Transfer Ownership of LLC: Everything You Need to Know
To transfer ownership of LLC-structured entities, you need to go through a simple process, but there may be a few challenges along the way.4 min read
To transfer ownership of LLC-structured entities, you need to go through a simple process, but there may be a few challenges along the way. Sometimes ownership changes cannot be helped as there are situations that are out of everyone's control, like a member passing away. Other reasons to transfer ownership could include:
- Someone wanting to leave the LLC
- Someone wants to bring in a new member
- A member divorces or becomes disabled
- Decision to sell the entire business
Because LLCs are regulated by state law, individual states have rules on how they operate.
How to Transfer Ownership in an LLC
If you need to transfer ownership within an LLC, start by researching your respective state's LLC regulations. Some states dictate ownership interests can only be transferred with the unanimous consent of all owners. You can draft your Operating Agreement to address ownership transfer conditions, which then modify the standard state rules. Ensure your Operating Agreement includes “buy and sell” language, which is the outline of how the process should be handled.
You must provide a valuation method that all members can agree on. Without an agreed valuation, members may run into serious difficulty transferring ownership. Neither party will know what their ownership share is worth. What if the seller feels the ownership interest is worth $15,000 while the buyer feels it is more like $5,000?
Your operating agreement should either make it simple or difficult for potential buyers to make offers, and sellers to accept, negotiate, or reject said offers. It's important to understand that some of these transactions can be emotionally driven and the original LLC members need to decide up front how easy of a process this should be. Do you want the ability to add new members without much work, or do you want to keep the LLC very small?
When you're including the “buy and sell” language in your Operating Agreement, decide whether there are any restrictions on transferring ownership. In other words, do you only want members to sell to other existing members?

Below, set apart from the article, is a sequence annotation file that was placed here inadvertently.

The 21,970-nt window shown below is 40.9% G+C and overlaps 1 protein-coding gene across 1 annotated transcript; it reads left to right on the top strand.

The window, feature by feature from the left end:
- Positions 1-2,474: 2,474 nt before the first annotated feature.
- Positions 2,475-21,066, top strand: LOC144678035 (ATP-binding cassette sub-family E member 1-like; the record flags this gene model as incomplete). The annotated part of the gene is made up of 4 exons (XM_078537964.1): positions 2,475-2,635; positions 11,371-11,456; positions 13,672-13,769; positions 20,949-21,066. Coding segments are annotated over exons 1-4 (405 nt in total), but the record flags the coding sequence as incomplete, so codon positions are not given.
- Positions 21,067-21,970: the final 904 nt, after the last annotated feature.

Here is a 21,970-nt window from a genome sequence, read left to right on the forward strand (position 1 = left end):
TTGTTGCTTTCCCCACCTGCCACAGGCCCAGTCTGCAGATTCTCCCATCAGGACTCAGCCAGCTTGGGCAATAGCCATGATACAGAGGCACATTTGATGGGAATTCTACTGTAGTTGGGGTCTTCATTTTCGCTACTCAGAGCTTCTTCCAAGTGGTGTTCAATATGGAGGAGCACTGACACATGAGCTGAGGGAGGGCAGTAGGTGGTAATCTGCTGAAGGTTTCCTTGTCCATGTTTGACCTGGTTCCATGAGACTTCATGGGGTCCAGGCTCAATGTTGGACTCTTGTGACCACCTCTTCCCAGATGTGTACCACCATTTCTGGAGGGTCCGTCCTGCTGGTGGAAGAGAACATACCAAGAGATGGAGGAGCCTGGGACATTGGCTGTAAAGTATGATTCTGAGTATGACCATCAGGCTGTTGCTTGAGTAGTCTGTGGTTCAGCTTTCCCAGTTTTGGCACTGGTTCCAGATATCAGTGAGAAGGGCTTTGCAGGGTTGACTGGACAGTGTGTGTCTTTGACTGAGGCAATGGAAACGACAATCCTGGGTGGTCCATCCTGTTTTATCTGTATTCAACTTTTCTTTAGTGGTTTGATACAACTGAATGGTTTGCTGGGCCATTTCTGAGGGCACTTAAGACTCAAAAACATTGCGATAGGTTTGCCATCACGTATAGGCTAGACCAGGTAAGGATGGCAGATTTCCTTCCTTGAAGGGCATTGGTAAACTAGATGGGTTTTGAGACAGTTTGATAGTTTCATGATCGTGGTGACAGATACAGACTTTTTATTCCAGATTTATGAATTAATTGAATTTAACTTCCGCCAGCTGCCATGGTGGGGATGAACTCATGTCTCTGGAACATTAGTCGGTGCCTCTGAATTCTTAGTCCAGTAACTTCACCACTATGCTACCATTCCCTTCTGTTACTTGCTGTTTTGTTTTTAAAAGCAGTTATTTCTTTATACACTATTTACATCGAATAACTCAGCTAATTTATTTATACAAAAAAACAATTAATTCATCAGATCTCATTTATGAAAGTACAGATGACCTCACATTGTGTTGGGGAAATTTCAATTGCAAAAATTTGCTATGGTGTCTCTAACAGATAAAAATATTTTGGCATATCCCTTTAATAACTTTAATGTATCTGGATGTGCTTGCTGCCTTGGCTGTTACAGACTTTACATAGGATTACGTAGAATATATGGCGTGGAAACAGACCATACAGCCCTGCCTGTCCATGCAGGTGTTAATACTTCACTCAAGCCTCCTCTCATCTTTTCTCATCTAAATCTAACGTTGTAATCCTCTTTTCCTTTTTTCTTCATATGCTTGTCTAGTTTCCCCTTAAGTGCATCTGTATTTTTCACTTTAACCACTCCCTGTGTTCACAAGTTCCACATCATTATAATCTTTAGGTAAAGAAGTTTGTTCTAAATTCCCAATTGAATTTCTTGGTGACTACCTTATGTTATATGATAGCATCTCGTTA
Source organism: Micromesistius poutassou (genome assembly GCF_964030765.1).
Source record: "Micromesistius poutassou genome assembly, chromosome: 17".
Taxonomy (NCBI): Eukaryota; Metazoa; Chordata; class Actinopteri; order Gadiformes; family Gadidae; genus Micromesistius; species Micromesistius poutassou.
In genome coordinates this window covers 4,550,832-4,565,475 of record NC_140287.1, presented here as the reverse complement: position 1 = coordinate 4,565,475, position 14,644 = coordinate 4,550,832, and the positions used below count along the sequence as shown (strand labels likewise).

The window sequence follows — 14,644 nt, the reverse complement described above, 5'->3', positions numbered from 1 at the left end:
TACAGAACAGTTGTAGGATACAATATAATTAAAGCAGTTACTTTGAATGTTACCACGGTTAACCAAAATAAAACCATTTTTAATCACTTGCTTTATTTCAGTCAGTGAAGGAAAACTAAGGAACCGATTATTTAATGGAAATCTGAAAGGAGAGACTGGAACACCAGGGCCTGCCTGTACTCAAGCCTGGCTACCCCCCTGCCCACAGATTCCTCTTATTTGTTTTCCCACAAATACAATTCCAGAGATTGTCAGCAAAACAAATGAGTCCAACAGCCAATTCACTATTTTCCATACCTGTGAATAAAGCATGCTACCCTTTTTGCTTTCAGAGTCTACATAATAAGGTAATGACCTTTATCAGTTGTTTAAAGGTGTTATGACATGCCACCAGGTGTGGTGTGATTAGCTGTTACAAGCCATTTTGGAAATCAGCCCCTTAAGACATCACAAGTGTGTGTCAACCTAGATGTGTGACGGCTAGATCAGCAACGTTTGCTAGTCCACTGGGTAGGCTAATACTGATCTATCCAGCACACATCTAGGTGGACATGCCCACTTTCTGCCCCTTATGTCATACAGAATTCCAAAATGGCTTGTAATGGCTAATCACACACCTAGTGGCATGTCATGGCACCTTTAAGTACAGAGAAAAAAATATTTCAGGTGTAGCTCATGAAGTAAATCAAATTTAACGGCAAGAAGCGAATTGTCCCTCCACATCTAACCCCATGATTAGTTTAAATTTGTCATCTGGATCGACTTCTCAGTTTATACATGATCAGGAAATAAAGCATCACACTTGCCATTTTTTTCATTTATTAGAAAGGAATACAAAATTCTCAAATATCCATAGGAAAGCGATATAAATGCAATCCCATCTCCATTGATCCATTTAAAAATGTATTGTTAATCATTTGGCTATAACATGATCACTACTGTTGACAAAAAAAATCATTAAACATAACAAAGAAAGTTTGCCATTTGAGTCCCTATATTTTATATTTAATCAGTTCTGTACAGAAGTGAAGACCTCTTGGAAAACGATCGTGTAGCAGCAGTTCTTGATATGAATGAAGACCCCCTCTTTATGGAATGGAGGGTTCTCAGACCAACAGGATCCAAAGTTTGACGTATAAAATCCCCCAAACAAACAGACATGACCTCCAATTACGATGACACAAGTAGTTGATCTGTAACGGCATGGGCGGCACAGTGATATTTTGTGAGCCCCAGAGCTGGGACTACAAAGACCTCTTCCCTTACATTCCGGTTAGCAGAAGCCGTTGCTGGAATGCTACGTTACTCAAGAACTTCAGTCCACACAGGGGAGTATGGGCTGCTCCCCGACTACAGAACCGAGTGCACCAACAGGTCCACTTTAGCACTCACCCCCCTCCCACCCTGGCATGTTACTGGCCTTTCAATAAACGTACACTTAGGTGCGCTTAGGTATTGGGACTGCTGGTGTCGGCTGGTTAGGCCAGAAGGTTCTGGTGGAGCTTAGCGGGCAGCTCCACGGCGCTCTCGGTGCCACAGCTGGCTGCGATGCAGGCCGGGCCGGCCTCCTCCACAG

Selling an LLC
If you plan to sell the entire business, the buy-sell agreement won't offer any assistance here. It only handles the way members transfer interests, not how to sell the business to a third party. To sell your business, start by finding the right buyer and agree on the price. You may need the services of a business valuation expert and/or have the buyer examine your books and records. You may find that a buyer only wants to purchase the LLC's assets rather than the entire business. It's important to understand that selling the business can have financial and legal consequences. It's best to consult with a lawyer who specializes in buying and selling LLCs.
Transferring Single Member LLC to Someone Else
If your LLC is a single-member LLC, you can transfer the entire LLC to someone else. There are a few steps to complete this process:
- Assign your interest to the other party. You can draft a resolution of the members of the LLC showing approval of the transfer.
- Amend your Operating Agreement (if you have one) to remove the seller as a member and add the new buyer. You may not have an Operating Agreement since most states don't require single-member LLCs to have one.
- Check with your respective state on how to update your members on record.
- Complete a buy-sell agreement, which includes information like asset prices, sales price of the business, and any other pertinent information the IRS would be interested in.
- The new owner will need a different EIN.
Complete the Buyout Agreement
You can find buyout agreement templates, or you can make your own provided it contains the necessary information:
- Name all parties
- Membership unit value
- Contact information
- State whether the member is being bought out or relinquishing him or herself
If there is no buyout agreement, you must create one. If you don't, there is a chance the LLC could be dissolved. You must remember that while one member wants out, not everyone else may. No matter who drafts the buyout agreement, ensure it clearly states buyout terms to prevent any problems in the future.
Please complete this task correctly as there is a chance for personal liability if it's done incorrectly. An example is when a member no longer helps with operations or doesn't receive profit sharing. Although inactive, it doesn't mean he or she is removed from ownership. If this particular member files bankruptcy later on and the courts realize this person still has ownership interest, the LLC might be responsible for the inactive member's personal debt.
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